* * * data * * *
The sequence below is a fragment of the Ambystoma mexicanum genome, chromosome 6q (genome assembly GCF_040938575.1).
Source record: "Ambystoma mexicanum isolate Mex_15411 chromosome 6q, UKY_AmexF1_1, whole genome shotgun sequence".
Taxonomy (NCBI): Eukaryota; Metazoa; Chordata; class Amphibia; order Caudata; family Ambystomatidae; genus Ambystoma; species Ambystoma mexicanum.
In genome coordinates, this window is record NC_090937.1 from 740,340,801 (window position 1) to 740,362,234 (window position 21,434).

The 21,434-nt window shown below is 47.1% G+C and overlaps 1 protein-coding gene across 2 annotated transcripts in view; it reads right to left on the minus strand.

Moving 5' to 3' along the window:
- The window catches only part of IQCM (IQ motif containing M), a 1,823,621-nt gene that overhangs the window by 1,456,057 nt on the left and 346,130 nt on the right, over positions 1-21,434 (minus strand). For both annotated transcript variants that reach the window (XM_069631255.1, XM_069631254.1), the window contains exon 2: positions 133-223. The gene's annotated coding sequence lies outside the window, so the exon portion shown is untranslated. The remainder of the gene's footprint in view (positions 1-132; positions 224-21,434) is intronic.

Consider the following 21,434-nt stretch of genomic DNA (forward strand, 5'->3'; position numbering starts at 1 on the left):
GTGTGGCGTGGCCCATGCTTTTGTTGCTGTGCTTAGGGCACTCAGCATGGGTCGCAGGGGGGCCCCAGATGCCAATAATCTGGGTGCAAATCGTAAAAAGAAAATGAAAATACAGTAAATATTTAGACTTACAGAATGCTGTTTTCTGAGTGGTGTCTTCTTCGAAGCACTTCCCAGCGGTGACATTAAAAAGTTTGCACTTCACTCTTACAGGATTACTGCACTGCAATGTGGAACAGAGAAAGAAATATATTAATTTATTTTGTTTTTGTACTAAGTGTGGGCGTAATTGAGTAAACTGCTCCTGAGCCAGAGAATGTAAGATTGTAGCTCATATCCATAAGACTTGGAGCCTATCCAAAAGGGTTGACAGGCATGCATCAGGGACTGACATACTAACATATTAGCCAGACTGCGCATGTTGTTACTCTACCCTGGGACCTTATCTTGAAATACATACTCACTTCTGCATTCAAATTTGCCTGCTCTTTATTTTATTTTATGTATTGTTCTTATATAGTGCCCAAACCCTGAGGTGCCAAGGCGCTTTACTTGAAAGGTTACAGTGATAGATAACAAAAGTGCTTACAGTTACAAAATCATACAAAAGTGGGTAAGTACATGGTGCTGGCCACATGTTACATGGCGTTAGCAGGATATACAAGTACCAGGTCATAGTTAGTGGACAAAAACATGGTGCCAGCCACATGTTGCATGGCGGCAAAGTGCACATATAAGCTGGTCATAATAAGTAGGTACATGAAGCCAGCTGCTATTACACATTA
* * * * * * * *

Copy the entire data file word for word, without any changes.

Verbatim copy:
The sequence below is a fragment of the Ambystoma mexicanum genome, chromosome 6q (genome assembly GCF_040938575.1).
Source record: "Ambystoma mexicanum isolate Mex_15411 chromosome 6q, UKY_AmexF1_1, whole genome shotgun sequence".
Taxonomy (NCBI): Eukaryota; Metazoa; Chordata; class Amphibia; order Caudata; family Ambystomatidae; genus Ambystoma; species Ambystoma mexicanum.
In genome coordinates, this window is record NC_090937.1 from 740,340,801 (window position 1) to 740,362,234 (window position 21,434).

The 21,434-nt window shown below is 47.1% G+C and overlaps 1 protein-coding gene across 2 annotated transcripts in view; it reads right to left on the minus strand.

Moving 5' to 3' along the window:
- The window catches only part of IQCM (IQ motif containing M), a 1,823,621-nt gene that overhangs the window by 1,456,057 nt on the left and 346,130 nt on the right, over positions 1-21,434 (minus strand). For both annotated transcript variants that reach the window (XM_069631255.1, XM_069631254.1), the window contains exon 2: positions 133-223. The gene's annotated coding sequence lies outside the window, so the exon portion shown is untranslated. The remainder of the gene's footprint in view (positions 1-132; positions 224-21,434) is intronic.

Consider the following 21,434-nt stretch of genomic DNA (forward strand, 5'->3'; position numbering starts at 1 on the left):
GTGTGGCGTGGCCCATGCTTTTGTTGCTGTGCTTAGGGCACTCAGCATGGGTCGCAGGGGGGCCCCAGATGCCAATAATCTGGGTGCAAATCGTAAAAAGAAAATGAAAATACAGTAAATATTTAGACTTACAGAATGCTGTTTTCTGAGTGGTGTCTTCTTCGAAGCACTTCCCAGCGGTGACATTAAAAAGTTTGCACTTCACTCTTACAGGATTACTGCACTGCAATGTGGAACAGAGAAAGAAATATATTAATTTATTTTGTTTTTGTACTAAGTGTGGGCGTAATTGAGTAAACTGCTCCTGAGCCAGAGAATGTAAGATTGTAGCTCATATCCATAAGACTTGGAGCCTATCCAAAAGGGTTGACAGGCATGCATCAGGGACTGACATACTAACATATTAGCCAGACTGCGCATGTTGTTACTCTACCCTGGGACCTTATCTTGAAATACATACTCACTTCTGCATTCAAATTTGCCTGCTCTTTATTTTATTTTATGTATTGTTCTTATATAGTGCCCAAACCCTGAGGTGCCAAGGCGCTTTACTTGAAAGGTTACAGTGATAGATAACAAAAGTGCTTACAGTTACAAAATCATACAAAAGTGGGTAAGTACATGGTGCTGGCCACATGTTACATGGCGTTAGCAGGATATACAAGTACCAGGTCATAGTTAGTGGACAAAAACATGGTGCCAGCCACATGTTGCATGGCGGCAAAGTGCACATATAAGCTGGTCATAATAAGTAGGTACATGAAGCCAGCTGCTATTACACATTA